On the other hand, Final Fantasy X-2 I was not looking forward to as much. I recall when it first came out in 2004. After playing through Final Fantasy X multiple times I was extremely excited to see a sequel. What I got instead was a shock. The excellent storytelling and serious tone had been completely replaced by a J-Pop infused ‘Girls just want to have fun’ vibe with a silly story that left me bitterly disappointed. I promptly took it back to the store after a couple of hours and never revisited it. Now that it has been released in HD form, I have had another crack at it and although the girly vibe still grates, after spending some 30 hours with the updated title I can now appreciate that there is definitely a solid game underneath.

Final Fantasy X-2 features a much less intriguing story than the original and it takes place two years after the end of Final Fantasy X and the coming of the Eternal Calm. Players assume the role of the summoner Yuna as she and a pair of gal pals travel the world searching for vision spheres, navigate the political landscape of new factions emerging from the events of the previous title, hunt down monsters and ultimately identify and prevent a new threat from destroying the world.

Whilst Final Fantasy X-2 was received fairly positively at the time of its release, it did not fare anywhere near as well as its predecessor and being the first direct sequel in the franchise to date meant that a lot of in-game assets were carried over from Final Fantasy X including character models, monster designs and some slightly revamped versions of environments with a few new regions to unlock and explore.

The game saw a familiar cast of returning characters and players were given control over a smaller group of characters with three playable heroes available (half of what X offered) and rather than a lengthy flow-on story to aid progression, Final Fantasy X-2 ventured even further from the series’ roots by breaking the core narrative into bite-sized chunks in the form of missions of increasing difficulty that could be approached in an order players saw fit.

Perhaps the biggest departure from Final Fantasy X’s set-up though is that the combat has shifted from a turn-based battle system to one that is more frenetic and action-centric, in which each attack/ability/use of an item takes a specific amount of time and the combat continues to flow even whilst waiting for a selected move to be executed. To add to the complexity, players are also able to change the characters’ roles mid combat by utilising equipped dress spheres. Each of the roles allows temporary specialisation in a set of abilities related to the character class and its ability to provide damage output, buff/debuff support or healing. This role switching becomes increasingly necessary as the game progresses as balancing out the group’s battle tactics is the key to victory against some of the tougher enemies and boss monsters.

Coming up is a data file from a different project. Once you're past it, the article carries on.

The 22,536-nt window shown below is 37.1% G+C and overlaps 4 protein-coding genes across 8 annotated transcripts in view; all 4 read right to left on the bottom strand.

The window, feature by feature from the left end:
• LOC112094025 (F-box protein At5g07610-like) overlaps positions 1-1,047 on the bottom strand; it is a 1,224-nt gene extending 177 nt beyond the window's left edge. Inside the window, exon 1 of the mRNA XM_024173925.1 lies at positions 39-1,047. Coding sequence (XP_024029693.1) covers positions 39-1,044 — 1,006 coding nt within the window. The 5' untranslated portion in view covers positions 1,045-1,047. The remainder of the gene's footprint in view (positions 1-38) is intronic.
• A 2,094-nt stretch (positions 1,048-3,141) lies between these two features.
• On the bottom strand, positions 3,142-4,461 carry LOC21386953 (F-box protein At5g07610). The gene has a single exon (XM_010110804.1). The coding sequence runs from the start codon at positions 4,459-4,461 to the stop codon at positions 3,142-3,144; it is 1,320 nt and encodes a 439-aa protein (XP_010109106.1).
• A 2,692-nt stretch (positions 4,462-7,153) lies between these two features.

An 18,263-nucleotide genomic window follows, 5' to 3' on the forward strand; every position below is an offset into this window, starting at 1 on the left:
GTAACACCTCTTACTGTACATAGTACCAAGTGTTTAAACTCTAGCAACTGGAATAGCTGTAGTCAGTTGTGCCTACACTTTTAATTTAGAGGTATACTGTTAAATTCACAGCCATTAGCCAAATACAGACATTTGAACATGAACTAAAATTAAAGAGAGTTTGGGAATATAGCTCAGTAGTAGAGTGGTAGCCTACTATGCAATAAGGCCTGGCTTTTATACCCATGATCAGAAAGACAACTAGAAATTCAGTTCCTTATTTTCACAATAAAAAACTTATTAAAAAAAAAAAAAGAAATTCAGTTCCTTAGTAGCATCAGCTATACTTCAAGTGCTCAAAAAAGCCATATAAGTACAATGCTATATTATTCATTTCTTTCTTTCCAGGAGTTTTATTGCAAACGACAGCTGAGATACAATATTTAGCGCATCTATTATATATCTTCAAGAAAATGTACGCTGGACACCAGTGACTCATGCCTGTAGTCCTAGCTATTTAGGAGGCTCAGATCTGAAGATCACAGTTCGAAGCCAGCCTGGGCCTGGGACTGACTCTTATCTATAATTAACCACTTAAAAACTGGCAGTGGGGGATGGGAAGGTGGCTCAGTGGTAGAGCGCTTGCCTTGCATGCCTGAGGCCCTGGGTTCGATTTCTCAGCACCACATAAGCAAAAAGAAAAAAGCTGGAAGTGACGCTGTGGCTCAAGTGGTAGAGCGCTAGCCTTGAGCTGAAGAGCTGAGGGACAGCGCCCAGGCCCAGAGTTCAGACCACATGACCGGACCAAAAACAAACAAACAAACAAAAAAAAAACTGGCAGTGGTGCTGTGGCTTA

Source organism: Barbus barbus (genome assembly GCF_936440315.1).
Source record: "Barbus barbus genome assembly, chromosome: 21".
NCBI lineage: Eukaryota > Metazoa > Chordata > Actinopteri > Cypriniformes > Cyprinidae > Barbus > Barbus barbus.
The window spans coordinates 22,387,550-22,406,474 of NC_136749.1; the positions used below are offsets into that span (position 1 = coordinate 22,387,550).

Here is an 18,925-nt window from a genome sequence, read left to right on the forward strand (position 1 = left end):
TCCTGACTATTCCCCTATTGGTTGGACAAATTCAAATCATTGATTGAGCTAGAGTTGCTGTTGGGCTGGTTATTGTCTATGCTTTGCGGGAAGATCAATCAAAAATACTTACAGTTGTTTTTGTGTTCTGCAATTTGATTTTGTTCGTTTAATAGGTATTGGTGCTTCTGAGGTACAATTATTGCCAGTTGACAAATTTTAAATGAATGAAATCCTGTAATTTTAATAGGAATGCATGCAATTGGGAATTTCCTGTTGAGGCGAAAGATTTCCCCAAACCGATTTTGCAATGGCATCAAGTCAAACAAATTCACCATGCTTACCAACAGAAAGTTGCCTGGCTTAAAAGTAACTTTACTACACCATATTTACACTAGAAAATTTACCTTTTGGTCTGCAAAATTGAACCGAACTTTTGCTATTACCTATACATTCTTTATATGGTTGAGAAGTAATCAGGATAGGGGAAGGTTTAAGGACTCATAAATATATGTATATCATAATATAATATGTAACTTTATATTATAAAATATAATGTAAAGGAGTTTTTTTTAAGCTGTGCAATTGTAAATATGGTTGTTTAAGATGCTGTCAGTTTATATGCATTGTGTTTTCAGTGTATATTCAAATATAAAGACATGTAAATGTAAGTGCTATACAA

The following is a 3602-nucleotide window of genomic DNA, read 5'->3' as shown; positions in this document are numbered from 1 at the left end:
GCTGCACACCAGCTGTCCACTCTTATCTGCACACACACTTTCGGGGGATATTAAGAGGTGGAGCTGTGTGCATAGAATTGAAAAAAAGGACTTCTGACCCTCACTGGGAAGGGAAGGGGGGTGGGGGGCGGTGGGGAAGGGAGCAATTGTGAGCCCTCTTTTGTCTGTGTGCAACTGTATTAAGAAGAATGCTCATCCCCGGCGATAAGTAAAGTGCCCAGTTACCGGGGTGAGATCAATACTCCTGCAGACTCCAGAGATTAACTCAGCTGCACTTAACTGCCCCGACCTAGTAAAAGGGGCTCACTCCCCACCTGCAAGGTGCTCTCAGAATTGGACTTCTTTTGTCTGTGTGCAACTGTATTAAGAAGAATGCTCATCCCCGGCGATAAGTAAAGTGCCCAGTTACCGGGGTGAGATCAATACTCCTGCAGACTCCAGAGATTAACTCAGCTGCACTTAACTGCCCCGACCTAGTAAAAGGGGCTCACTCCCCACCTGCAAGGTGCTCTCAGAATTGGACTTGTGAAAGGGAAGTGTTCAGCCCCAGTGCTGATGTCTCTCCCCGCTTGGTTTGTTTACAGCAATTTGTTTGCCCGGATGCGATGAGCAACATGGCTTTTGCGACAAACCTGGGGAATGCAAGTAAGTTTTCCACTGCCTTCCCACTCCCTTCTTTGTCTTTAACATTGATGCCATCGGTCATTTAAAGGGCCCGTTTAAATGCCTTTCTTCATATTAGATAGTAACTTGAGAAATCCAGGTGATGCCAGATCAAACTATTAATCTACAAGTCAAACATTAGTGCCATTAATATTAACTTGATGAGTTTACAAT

After the slow, measured pace of Final Fantasy X’s combat, the X-2 system is a refreshing change with the unrelenting action and necessity to switch between character classes during battle adding a sense of urgency and a subsequent increase in difficulty, at least until you get a hang of the ins and outs of the system.

The levelling system is also changed in Final Fantasy X-2, with Final Fantasy X’s sphere grid being abolished entirely and in its place levels are awarded upon gaining a certain amount of experience and players gaining automatic stat boosts as a result. Players can also improve their dress sphere roles by utilising them in combat, use them enough and an expanded roster of additional abilities can be acquired.